Skip to Main Content

Energy ups their DBT, NRC still making excuses

The Department of Energy (DOE) has recently taken steps to markedly improve its "design basis threat" or DBT for its facilities. The DBT sets the standard which defensive security forces are supposed to be prepared to face. Insiders tell POGO that the new DOE DBT follows POGO's recommendations to prepare for attacks of around 12-14 attackers with 9/11-style coordination and sophistication. This is a significant increase in the initial post-9/11 plan of last year. POGO and lawmakers from both sides of the aisle have been critical of the DOE and the semi-autonomous National Nuclear Security Administration (NNSA), which oversees security at DOE nuclear weapons sites, for having a DBT that underestimates possible terrorist threats. However, now that DOE is upping its DBT, more attention is being paid to the Nuclear Regulatory Commission (NRC), which is responsible for oversight at the 65 nuclear power plant sites across the country, and the nuclear industry. According to a Greenwire (9/27/04) article, Larry Halloran, counsel to the House National Security, Emerging Threats and International Relations Subcommittee, said that there's a growing disparity between DOE and NRC security estimates. He said the subcommittee "continues to press NRC to make sure its DBT reflects the threat and not just the cost." But NRC and the Nuclear Energy Institute (NEI), a nuclear industry-funded group, continue to stubbornly refuse calls for an increase in the DBT even while critics, including POGO, have repeatedly criticized the industry for lax security. Marvin Fertel, NEI senior vice president, wrote an op-ed, yesterday (9/27) published in The Energy Daily, calling (also entitled) "Criticism of Nuclear Plant Security Unwarranted".(Download Fertel's op-edPdf_icon) His piece attempts to address two of the main criticisms of the nuclear industry. Besides the issue of a DBT that doesn't foresee a sophisticated, dozen-plus attacker terrorist force, another criticism is that the the industry chose Wackenhut, which provides the defense at nearly half of the nation's nuclear power plant sites, to test the defense. As POGO has said before, "This is more than a case of the proverbial fox guarding the henhouse. It is not an apparent conflict of interest, but a blatant conflict of interest." Fertel's rebuttal to this charge is the NRC oversees the "force-on-force" security exercises. However NRC is in many ways captured by the industry, and thus not serving and protecting the public with diligence. A recent example is a letter from NEI to NRC where the industry is telling NRC what to say to critics, inside Congress and out.(Download NEI Talking PointsPdf_icon) The NRC-NEI relationship is not one of aggressive oversight by a government agency over an industry where accidents and security breaches can be catastrophic, but of the reverse - a cowed federal agency using the industry's talking points. Another question not being asked, and indicative of the relationship, is why NEI was allowed to choose the "force-on-force" adversary team, Wackenhut, in the first place? Why didn't NRC choose?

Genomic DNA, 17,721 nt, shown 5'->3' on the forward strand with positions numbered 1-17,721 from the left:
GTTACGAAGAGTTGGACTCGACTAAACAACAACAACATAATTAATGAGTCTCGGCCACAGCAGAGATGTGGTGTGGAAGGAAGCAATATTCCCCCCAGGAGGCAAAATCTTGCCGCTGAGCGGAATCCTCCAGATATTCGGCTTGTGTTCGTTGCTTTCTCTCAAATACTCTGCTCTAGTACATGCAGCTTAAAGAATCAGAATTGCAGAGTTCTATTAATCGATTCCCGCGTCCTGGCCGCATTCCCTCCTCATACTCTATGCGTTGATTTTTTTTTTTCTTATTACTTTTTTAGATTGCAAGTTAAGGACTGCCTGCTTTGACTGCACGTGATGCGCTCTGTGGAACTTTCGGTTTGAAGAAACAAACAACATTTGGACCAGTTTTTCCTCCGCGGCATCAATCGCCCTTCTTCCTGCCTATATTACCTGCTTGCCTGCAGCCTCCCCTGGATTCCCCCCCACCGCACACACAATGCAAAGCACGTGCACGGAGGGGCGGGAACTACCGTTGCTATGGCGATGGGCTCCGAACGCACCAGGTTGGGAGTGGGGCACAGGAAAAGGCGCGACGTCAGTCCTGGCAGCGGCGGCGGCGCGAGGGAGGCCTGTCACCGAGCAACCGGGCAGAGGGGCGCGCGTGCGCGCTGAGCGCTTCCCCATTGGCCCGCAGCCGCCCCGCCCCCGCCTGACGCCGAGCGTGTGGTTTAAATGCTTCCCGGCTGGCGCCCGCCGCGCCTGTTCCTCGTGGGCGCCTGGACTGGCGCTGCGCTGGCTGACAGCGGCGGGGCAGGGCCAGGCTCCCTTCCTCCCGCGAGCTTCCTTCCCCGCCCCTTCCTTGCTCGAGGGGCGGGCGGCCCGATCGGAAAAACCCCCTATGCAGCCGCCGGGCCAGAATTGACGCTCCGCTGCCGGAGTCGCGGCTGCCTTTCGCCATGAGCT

comments powered by Disqus

Browse POGOBlog by Topic

POGO on Facebook